Like its US-made big brother, the new Korean JTV69 can nail its flag to the mast of the good ship Stratocaster - it's as plain as the nose on your face.
The maple neck, which is bolted to an alder body via a rounded and tapered heel, shares the same bountiful but manageable '59 profile as the set-in number on the JTV59. The 69 has 22 jumbo frets and the same fingerboard radius too.
"The JTV69's Variax stuff is neatly split between the model selection knob situated between the volume and tone controls, and the alternate tuning selector lurking close to the neck single-coil pickup."
We do have a couple of gripes regarding the neck. The satin finish is a bit rough in places and the top nut slots could be cut a bit lower. Pushing the strings down at the first fret takes a little more effort than we'd prefer. But these are just two pimples on the otherwise perfectly clear complexion of the JTV69's build quality.
The 69's H/S/S format pickups are manipulated via a master volume and tone and a five-way blade switch. The five options are: bridge humbucker; bridge humbucker full and middle single-coil; middle pickup only; middle and neck together; and neck single-coil solo.
Moving on, the JTV69 is packing a floating two-pivot vibrato unit - with a little pull back on offer - and a set of locking tuners. The Variax stuff is neatly split between the model selection knob situated between the volume and tone controls, and the alternate tuning selector lurking close to the neck single-coil pickup.
As this is a Variax, so you get access to an onboard arsenal featuring classic electrics (a '60 Tele Custom, '59 Stratocaster, '58 Gibson Les Paul Standard, '59 Gretsch 6120 and '66 Rickenbacker 360-12), jazz boxes (a '57 Gibson ES-175 and '53 Gibson Super 400), iconic acoustics (a '59 Martin D-28, '95 Gibson J-200 and a '35 Dobro Alumilite) and a couple of quirky items (the Coral/Dano Elektrische Sitar and a Gibson Mastertone banjo).
Alternative tunings are also on tap, which include standard, drop D, a half step down, drop Db, one full step down, DADGAD, open D, blues G, reso G, open A and baritone.
Getting to grips with a Variax is pretty intuitive. That's one of the reasons the technology has survived the past 10 years: it's easier to use than the competition.
And it sounds great too. We raved about the improvement in the sounds of the next generation Variax when we tried the US JTV69 back in the day, and obviously, with the Korean models carrying the same brilliant seed we're just as impressed. In a way we're even more blown away given the substantial difference in price with the new JTVs and the American jobs.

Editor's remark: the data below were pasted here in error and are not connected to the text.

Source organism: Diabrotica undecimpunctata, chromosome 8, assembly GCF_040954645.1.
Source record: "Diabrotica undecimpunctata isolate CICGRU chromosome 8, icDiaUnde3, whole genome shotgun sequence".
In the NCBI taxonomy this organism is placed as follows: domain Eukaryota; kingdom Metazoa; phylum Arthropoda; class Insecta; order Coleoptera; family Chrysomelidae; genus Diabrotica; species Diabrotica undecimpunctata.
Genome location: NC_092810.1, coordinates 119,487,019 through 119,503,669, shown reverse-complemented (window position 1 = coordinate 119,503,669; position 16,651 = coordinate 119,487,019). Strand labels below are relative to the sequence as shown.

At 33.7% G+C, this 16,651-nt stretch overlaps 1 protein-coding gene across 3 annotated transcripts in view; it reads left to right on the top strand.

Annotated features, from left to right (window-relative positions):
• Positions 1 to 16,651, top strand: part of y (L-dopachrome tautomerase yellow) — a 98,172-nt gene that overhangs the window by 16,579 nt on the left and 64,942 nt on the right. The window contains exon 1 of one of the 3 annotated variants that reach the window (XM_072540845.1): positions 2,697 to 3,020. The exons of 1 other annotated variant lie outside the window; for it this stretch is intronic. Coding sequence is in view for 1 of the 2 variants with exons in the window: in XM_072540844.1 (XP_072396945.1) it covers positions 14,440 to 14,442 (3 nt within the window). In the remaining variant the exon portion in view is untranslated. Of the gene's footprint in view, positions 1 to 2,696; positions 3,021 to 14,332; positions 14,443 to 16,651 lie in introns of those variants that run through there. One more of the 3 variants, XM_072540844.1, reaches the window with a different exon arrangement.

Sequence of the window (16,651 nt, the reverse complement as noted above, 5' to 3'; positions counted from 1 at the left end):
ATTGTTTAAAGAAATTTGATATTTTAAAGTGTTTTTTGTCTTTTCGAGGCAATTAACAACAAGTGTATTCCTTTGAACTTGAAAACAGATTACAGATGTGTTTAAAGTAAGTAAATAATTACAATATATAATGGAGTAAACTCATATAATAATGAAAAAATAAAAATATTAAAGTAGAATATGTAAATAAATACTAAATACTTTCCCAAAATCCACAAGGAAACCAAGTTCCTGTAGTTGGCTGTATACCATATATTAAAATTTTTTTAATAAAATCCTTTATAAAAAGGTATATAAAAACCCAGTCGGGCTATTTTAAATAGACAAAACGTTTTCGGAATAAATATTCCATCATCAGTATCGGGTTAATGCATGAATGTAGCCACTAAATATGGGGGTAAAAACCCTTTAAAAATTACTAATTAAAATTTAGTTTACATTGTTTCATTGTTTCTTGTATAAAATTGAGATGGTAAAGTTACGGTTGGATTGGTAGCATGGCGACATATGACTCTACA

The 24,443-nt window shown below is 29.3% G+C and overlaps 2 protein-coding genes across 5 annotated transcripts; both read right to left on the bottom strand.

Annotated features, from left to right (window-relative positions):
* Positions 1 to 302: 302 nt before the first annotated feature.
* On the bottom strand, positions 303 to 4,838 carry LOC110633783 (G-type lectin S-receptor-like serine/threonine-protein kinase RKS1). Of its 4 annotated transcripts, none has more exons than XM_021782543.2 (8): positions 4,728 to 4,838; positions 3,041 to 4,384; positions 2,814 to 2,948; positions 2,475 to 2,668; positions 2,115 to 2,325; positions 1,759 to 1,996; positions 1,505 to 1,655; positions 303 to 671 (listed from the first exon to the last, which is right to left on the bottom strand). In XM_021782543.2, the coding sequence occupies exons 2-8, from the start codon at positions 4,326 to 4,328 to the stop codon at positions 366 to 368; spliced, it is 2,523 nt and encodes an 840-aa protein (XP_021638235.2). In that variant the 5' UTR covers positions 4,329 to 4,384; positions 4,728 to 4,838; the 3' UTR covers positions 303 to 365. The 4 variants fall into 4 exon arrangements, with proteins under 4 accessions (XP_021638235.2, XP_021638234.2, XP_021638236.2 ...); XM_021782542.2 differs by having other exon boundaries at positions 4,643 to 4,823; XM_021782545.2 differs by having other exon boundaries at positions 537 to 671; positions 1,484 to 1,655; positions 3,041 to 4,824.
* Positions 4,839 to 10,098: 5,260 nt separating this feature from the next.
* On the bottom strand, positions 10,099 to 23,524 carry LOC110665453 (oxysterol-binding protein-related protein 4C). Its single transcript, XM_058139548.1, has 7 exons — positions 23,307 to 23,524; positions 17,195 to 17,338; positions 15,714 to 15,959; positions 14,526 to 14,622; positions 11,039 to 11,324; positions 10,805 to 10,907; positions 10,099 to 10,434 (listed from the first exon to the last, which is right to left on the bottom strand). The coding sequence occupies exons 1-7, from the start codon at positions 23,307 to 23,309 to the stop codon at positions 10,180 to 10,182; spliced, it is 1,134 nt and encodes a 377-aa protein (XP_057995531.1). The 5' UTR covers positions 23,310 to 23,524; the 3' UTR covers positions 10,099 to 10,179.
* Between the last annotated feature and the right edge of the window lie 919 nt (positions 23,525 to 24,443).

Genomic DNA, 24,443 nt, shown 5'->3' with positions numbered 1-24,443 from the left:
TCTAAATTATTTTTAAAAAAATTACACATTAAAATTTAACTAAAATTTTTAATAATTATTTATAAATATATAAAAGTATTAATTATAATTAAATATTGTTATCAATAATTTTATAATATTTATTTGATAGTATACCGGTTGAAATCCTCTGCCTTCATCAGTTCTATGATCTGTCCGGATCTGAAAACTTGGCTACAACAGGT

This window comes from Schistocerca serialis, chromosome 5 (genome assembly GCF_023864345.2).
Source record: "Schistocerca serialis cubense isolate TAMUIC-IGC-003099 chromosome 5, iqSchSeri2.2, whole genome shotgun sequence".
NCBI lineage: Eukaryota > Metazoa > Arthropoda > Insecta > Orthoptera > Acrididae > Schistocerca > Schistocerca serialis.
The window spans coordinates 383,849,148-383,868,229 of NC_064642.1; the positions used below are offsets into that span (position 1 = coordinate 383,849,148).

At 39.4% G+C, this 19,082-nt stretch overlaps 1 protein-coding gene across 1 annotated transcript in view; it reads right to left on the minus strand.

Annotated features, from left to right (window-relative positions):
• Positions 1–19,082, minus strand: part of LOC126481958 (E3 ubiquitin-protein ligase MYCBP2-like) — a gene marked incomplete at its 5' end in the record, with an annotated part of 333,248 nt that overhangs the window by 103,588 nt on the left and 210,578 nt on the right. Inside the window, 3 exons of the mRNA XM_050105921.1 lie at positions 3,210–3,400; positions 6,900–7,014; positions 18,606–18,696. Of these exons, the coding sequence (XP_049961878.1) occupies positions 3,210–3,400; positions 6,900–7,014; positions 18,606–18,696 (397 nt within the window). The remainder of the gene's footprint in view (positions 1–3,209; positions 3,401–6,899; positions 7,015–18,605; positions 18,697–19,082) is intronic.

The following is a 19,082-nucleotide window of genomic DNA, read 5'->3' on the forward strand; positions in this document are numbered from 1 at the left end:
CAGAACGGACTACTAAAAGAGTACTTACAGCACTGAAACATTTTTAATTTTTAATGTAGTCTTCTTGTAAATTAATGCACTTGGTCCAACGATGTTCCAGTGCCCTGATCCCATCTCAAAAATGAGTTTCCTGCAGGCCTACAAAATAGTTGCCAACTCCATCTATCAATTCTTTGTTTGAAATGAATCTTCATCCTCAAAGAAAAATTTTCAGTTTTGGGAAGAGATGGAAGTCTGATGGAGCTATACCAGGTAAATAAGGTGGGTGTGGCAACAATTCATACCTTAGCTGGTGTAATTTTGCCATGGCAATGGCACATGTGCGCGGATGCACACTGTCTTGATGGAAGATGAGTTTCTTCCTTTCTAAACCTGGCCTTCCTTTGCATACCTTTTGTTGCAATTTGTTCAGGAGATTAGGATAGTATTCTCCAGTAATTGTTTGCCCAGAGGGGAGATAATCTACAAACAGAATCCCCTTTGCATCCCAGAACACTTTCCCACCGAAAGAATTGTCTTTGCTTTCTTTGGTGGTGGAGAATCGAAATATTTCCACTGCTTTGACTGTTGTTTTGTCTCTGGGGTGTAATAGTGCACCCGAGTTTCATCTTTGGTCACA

You'll probably have to take some of the Variax modelling sounds at face value. While the Strat, Les Paul and banjo models are easy to place, some of us won't know what the neck pickup on a 1968 Fender Telecaster Thinline or 1976 Gibson Firebird V is supposed to sound like. The same applies to the subtle difference between a 1959 Martin D-28 and a 1967 Martin 0-18.
In those cases you have to enjoy the sounds for what they are; appreciate how they sound in the mix. If the '59 Strat doesn't work, try the fatter-sounding Danelectro 3021 modelled with both pickups engaged.
We do find the 12-string and detuned settings still sound a bit synthetic here but they are dramatically improved in a mix. The acoustic sounds benefit from the sympathetic frequency range of an acoustic guitar amp or PA system.
The banjo model is as brilliant as the Coral sitar is bonkers. If the closest you've ever got to a sitar is having fret buzz on your guitar then you're in for a treat.
The Variax has always been an indispensable tool for the right player. That means studio and club guitarists looking for instant access to myriad tones and alternate tunings.
A facelift and magnetic pickups can't really change an instrument's demographic. We reckon that many existing Variax fans will upgrade to the Korean models, but the JTVs prove the Variax concept has not only stood the test of time, it's looking good for another decade at the top.